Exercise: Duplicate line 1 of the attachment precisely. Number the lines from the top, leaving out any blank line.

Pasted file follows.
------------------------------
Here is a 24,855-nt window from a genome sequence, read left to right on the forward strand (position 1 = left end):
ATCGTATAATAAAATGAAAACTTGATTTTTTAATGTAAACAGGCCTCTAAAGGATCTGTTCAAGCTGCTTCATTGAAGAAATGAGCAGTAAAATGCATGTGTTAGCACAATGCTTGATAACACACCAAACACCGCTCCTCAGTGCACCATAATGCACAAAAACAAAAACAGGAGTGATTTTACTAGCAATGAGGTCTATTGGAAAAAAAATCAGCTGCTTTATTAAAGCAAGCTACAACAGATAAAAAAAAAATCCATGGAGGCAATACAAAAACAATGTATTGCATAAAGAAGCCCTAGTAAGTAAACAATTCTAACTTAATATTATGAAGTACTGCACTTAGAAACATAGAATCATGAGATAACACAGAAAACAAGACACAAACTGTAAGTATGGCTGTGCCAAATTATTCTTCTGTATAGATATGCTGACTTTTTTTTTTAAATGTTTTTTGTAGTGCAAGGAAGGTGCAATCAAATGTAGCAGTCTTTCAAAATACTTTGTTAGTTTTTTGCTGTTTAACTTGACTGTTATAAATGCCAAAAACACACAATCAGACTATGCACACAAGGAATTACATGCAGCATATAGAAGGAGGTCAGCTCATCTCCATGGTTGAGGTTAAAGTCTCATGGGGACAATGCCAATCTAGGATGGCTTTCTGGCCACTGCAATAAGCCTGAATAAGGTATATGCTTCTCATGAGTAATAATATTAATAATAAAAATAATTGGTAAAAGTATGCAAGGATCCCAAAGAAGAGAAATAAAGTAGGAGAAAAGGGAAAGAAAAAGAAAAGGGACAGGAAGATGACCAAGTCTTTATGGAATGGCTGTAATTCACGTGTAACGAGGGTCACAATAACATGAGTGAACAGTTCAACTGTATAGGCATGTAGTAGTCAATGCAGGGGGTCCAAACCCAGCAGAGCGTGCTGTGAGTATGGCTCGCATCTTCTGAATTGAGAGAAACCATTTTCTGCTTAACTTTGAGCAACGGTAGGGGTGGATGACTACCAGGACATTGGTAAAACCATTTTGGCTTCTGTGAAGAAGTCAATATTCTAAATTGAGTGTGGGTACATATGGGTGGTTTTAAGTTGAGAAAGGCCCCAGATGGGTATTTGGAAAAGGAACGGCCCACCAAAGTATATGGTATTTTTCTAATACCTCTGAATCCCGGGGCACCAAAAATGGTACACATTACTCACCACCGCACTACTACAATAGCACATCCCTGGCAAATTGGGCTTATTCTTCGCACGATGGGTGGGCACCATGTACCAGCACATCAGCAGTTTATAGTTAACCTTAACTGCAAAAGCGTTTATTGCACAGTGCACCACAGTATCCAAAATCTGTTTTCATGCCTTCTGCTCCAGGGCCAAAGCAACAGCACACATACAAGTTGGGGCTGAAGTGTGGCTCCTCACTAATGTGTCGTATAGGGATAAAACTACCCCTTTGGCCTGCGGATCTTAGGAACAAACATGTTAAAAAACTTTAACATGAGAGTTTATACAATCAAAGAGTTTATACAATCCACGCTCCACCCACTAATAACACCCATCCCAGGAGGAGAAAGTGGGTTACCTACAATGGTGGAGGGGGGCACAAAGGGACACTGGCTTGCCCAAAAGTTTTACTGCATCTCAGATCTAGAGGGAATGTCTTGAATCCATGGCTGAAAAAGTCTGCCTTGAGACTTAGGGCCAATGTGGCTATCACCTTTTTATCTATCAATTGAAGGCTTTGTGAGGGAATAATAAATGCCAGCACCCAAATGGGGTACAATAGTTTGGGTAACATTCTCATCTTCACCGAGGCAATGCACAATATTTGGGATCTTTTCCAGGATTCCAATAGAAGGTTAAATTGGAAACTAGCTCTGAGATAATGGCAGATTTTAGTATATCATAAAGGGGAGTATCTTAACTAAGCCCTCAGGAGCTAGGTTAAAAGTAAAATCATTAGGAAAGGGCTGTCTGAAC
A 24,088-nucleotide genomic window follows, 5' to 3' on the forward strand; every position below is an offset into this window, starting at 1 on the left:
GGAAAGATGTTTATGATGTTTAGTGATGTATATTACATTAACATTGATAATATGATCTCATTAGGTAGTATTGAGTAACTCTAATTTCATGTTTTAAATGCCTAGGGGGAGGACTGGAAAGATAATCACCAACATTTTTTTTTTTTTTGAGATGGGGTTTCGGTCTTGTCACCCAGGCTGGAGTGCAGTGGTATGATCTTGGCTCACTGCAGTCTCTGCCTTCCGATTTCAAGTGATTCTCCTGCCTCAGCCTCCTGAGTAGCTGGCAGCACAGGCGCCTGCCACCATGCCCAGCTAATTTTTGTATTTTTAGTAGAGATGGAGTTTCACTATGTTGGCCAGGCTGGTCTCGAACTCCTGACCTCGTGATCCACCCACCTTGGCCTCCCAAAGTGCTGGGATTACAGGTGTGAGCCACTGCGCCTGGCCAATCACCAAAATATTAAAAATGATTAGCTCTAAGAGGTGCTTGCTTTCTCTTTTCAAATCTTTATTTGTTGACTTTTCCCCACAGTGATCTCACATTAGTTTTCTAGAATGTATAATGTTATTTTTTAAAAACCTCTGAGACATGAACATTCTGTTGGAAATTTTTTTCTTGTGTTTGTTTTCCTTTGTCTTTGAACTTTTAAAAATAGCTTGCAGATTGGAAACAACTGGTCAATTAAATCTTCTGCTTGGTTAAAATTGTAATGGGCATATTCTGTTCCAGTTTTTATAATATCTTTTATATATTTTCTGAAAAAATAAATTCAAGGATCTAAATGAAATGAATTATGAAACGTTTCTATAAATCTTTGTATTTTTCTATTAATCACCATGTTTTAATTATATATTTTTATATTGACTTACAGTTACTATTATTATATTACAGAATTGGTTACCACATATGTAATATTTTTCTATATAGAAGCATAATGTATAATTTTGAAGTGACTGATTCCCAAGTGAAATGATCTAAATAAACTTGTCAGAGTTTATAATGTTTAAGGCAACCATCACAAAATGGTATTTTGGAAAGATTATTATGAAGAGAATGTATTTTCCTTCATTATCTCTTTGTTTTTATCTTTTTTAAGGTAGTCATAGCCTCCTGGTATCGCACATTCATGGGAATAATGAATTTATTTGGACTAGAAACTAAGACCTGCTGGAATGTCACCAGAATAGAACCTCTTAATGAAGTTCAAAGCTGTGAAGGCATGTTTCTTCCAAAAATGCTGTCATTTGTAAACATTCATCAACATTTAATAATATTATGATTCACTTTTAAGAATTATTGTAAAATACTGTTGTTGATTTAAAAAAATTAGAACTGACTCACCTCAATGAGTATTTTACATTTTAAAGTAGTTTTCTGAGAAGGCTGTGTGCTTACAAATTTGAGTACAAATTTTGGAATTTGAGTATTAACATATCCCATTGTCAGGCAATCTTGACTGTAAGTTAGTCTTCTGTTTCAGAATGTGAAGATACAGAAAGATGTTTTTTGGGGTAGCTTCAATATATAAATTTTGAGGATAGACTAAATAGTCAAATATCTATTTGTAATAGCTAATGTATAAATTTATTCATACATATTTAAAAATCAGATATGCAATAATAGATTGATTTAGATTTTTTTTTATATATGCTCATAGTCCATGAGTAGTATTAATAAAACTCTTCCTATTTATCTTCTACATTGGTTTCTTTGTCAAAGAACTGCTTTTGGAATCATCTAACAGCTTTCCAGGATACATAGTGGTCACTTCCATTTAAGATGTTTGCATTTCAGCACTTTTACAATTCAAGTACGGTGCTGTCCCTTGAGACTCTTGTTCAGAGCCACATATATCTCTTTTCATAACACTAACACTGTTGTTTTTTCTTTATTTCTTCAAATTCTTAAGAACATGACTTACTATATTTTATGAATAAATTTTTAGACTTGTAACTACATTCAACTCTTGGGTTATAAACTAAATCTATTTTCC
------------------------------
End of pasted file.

Here is a 24,855-nt window from a genome sequence, read left to right on the forward strand (position 1 = left end):